As I mentioned previously, the hardest part of 2013 for Peattie Capital portfolio was staying invested, as there were a number of scary headlines. Peattie Capital’s investment process of focusing primarily on individual stock selection but also remaining flexible and opportunistic and having an opinion about the overall environment led to solid returns last year.
Continue Reading Below
Broadly speaking, the global economy is improving yet central banks remain accommodative. This provides a very friendly backdrop for equities, and I expect 2014 to be another good year.
Obviously, I do not have a crystal ball, but in my opinion this year will be more difficult though, as historically mid-term election years tend to be more volatile. According to a recent interview with Sam Stovall, (head of S&P research) the two weakest quarters of the presidential cycle are Q2 and Q3 of the midterm election year.
A little volatility would be a good thing, as far as I’m concerned, because it would take some of the froth out of the market and would provide better entry points for names I’d like to own.
I don’t know what this year’s surprises will be, but broadly speaking I think the environment is favorable. The most bullish earnings estimate I’ve seen is for S&P operating earnings to reach $122, according an analysis by Don Hays with Hays Advisory.
According to Goldman Sachs, nominal GDP is up 73% and S&P 500 earnings have nearly doubled over the past 13 years, yet the S&P 500 has only risen 18%. And Morningstar reported that through October, investors had put $111 billion into stock mutual funds and ETFs, which is less than they took out from 2009 to 2012.
Continue Reading Below
Leaving aside the unknowable, such as an exogenous event, from a near-term perspective I think optimism is too high, as bulls (61.6%) far outnumbered bears (15.2%) in the most recent Investor’s Intelligence poll and the VIX hasn’t been above 20 since October, according to Richard Russell’s Financial Sense newsletter.
Another issue to watch in 2014 would be a surprise rise in interest rates and the potential pressure on the market’s multiple which has been steadily expanding the past few years.
In early 1994 rates backed up very quickly, much more so than the market had been anticipating, and there are parallels between then and today. For example, in both cases the Fed had been in lengthy easing cycles, and there was a notoriously slow recovery unfolding.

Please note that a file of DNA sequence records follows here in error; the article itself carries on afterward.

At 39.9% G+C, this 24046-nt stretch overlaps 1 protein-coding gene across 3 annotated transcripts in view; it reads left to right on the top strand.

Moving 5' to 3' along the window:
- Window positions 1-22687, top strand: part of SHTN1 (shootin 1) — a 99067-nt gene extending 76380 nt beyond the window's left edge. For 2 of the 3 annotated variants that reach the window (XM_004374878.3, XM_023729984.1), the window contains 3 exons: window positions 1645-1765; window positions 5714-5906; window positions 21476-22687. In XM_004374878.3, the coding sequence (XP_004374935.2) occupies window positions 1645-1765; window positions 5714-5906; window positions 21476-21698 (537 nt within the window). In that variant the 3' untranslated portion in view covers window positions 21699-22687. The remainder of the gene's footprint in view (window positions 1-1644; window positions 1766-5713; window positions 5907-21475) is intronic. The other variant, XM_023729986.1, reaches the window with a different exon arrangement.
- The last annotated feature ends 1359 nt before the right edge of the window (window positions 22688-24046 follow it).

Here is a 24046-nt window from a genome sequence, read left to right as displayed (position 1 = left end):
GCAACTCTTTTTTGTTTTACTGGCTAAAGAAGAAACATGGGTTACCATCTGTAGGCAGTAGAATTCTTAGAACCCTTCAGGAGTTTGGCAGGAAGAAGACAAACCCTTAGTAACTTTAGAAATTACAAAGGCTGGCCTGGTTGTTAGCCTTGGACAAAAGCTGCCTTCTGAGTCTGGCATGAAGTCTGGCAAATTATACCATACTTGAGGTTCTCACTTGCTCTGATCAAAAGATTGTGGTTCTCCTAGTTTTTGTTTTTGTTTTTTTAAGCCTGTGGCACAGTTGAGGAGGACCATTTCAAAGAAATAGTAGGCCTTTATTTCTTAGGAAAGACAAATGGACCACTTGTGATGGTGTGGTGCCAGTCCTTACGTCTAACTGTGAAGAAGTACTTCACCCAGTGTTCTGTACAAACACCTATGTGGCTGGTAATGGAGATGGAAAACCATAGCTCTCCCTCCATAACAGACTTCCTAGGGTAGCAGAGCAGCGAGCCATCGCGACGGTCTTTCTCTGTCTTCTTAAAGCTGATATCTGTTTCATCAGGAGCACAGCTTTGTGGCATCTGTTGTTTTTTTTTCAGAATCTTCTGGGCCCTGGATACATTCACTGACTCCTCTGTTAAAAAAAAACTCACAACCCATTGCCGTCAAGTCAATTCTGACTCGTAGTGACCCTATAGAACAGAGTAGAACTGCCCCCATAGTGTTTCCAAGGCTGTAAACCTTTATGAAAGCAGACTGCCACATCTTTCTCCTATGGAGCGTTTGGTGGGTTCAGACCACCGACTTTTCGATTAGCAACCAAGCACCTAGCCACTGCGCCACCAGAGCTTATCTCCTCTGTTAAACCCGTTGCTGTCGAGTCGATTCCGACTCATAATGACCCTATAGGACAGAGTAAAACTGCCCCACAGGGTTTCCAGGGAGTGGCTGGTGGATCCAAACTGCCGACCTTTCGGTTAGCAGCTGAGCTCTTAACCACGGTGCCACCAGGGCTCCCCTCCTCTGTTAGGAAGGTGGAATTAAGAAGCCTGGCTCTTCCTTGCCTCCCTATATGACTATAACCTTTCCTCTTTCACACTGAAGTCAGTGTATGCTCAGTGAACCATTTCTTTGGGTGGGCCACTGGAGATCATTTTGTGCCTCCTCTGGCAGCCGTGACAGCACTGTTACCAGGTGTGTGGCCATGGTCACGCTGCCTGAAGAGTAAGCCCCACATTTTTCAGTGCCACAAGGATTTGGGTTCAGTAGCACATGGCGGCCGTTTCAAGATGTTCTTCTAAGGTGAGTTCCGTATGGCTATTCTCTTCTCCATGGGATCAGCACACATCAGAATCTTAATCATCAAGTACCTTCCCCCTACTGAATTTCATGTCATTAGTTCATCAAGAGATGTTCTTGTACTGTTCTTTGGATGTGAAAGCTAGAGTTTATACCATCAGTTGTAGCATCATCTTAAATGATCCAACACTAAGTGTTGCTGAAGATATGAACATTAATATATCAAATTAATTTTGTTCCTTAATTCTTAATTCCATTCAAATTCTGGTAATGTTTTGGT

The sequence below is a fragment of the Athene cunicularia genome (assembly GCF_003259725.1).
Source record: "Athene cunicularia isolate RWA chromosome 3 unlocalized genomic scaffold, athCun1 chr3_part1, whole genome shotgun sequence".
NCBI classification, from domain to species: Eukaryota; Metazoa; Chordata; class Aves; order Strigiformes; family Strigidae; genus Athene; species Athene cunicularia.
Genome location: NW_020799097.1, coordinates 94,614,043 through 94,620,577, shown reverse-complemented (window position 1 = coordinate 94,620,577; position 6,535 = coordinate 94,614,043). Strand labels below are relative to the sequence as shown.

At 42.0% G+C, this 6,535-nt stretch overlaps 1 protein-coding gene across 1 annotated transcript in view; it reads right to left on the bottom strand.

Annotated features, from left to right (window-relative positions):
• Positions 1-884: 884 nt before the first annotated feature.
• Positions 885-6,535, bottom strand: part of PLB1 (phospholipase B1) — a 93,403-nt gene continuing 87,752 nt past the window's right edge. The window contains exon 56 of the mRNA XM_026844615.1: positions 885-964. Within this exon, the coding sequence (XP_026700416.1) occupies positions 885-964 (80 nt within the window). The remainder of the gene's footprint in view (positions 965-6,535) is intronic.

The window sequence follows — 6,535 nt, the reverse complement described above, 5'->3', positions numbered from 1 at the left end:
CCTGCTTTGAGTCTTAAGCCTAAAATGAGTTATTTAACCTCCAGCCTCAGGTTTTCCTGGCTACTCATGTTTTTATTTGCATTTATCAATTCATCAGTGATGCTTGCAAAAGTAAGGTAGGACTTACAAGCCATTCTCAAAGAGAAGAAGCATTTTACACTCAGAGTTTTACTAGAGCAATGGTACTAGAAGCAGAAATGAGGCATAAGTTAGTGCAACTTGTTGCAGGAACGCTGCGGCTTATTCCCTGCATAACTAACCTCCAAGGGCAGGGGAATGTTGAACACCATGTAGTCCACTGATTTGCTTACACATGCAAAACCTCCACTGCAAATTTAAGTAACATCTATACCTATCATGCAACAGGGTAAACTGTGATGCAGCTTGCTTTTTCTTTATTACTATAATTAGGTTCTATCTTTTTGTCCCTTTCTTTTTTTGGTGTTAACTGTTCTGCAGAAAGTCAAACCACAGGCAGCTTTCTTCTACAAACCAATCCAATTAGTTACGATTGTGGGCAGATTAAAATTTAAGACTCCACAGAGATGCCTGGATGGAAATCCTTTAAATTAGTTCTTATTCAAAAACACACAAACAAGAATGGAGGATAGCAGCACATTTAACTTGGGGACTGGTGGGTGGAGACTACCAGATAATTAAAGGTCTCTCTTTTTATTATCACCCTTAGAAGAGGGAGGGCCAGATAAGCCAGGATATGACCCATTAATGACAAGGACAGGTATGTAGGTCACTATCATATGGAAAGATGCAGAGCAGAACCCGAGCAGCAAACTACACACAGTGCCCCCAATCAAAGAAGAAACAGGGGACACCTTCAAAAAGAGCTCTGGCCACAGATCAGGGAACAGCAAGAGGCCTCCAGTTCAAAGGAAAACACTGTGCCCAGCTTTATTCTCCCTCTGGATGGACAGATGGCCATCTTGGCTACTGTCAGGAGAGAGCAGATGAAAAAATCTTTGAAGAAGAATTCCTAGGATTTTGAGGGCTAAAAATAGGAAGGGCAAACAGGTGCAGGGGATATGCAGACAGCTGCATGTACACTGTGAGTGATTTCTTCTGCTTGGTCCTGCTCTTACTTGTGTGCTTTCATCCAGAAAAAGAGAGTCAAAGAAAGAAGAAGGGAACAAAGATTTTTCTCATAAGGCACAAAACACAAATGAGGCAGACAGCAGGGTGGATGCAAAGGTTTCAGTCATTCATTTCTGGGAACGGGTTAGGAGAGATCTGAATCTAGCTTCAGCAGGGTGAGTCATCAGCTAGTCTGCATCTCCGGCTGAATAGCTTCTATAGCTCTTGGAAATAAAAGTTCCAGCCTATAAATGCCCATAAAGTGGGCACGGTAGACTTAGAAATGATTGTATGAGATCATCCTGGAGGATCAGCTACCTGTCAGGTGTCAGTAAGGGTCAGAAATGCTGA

None of this is to say that a correction will happen, only that history provides some lessons. Based on what I know today, I would expect any near term correction to be a buying opportunity.
January is a tricky month because there are so many cross currents at work in the markets, so I don’t read anything into the weakest start since 2005 (and 2013 was the best market since 1997). Still, the market tends to follow January’s lead (even better is when both January and February are both positive), so on balance I would prefer to see the market start the year with a positive return.
Regardless, I believe that paying the right prices to own the right stocks is a good approach to the market.
DISCLAIMER: The investments discussed are held in client accounts as of December 31, 2013. These investments may or may not be currently held in client accounts. The reader should not assume that any investments identified were or will be profitable or that any investment recommendations or investment decisions we make in the future will be profitable. Past performance is no guarantee of future results.
The post While a little market volatility would be welcome appeared first on Smarter Investing
Covestor Ltd. is a registered investment advisor. Covestor licenses investment strategies from its Model Managers to establish investment models. The commentary here is provided as general and impersonal information and should not be construed as recommendations or advice. Information from Model Managers and third-party sources deemed to be reliable but not guaranteed. Past performance is no guarantee of future results. Transaction histories for Covestor models available upon request. Additional important disclosures available at http://site.covestor.com/help/disclosures.